Teacher Preparation Program Accountability :
West Virginia

2011 Delivering Well Prepared Teachers Policy

Goal

The state's approval process for teacher preparation programs should hold programs accountable for the quality of the teachers they produce.

Meets a small part
Suggested Citation:
National Council on Teacher Quality. (2011). Teacher Preparation Program Accountability : West Virginia results. State Teacher Policy Database. [Data set].
Retrieved from: https://www.nctq.org/yearbook/state/WV-Teacher-Preparation-Program-Accountability--6

Analysis of West Virginia's policies

West Virginia's approval process for its traditional and alternate route teacher preparation programs does not hold programs accountable for the quality of the teachers they produce.

Most importantly, West Virginia does not collect value-added data that connect student achievement gains to teacher preparation programs. However, the state's regulations indicate that "additional data to be collected shall include initiatives underway in the unit and the unit's involvement with P-12 schools."

Commendably, West Virginia does rely on other objective, meaningful data to measure the performance of its traditional teacher preparation programs. Programs must supply the following data to the state on an annual basis: the average raw score of candidates admitted to the program on the preprofessional skills test; the satisfaction rating by cooperating teachers on student teachers from the institution; and the average raw score of candidates on subject matter and pedagogy exams. However, it does not appear that the state applies any transparent, measurable criteria for conferring program approval and does not collect these data for its alternate route. 

Further, there is no evidence that the state's standards for program approval are resulting in greater accountability. In the past three years, no programs in West Virginia have been identified in required federal reporting as low performing.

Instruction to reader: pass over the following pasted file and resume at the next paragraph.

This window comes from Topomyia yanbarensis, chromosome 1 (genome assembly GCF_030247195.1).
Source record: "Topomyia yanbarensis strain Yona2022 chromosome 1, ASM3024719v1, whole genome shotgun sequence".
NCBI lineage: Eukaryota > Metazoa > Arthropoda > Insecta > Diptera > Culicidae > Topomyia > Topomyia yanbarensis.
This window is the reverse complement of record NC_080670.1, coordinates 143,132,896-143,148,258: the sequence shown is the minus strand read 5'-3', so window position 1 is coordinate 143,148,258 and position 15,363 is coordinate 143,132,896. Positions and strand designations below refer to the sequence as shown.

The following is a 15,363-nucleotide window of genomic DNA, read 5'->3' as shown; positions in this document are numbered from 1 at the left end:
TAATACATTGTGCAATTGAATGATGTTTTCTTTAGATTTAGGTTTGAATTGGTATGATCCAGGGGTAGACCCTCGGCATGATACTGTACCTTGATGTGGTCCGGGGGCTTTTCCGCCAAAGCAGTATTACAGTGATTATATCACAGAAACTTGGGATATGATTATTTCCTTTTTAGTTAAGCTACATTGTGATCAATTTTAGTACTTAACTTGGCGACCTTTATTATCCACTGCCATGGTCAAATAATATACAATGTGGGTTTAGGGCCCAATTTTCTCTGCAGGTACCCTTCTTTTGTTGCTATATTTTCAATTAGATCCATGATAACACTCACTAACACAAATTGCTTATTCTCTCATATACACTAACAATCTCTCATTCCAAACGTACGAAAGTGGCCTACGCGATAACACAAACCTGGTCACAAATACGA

Although West Virginia publishes "The Quality of Teacher Preparation" report—which contains data regarding the performance of teacher education program completers on state assessments, institutionally designed performance assessments, field experiences and student teaching—on the state's website, the most recent report is dated 2007-2008. 

Citation

Recommendations for West Virginia

Collect data that connect student achievement gains to teacher preparation programs.
To ensure that programs are producing effective classroom teachers, West Virginia should consider academic achievement gains of students taught by the programs' graduates, averaged over the first three years of teaching.

Gather other meaningful data that reflect program performance.
Although West Virginia relies on some objective, meaningful data to measure the performance of teacher preparation programs, the state should expand its requirements to include other metrics such as evaluation results from the first and/or second year of teaching, and five-year retention rates of graduates in the teaching profession.

Establish the minimum standard of performance for each category of data.
Programs should be held accountable for meeting these standards, with articulated consequences for failing to do so, including loss of program approval after appropriate due process. 

Publish an annual report card on the state's website for all teacher preparation programs.
To inform the public with meaningful, readily understandable indicators of how well programs are doing, West Virginia should present all the data it collects on individual teacher preparation programs, including alternate routes. The state should also ensure that the data presented are as current as possible.

State response to our analysis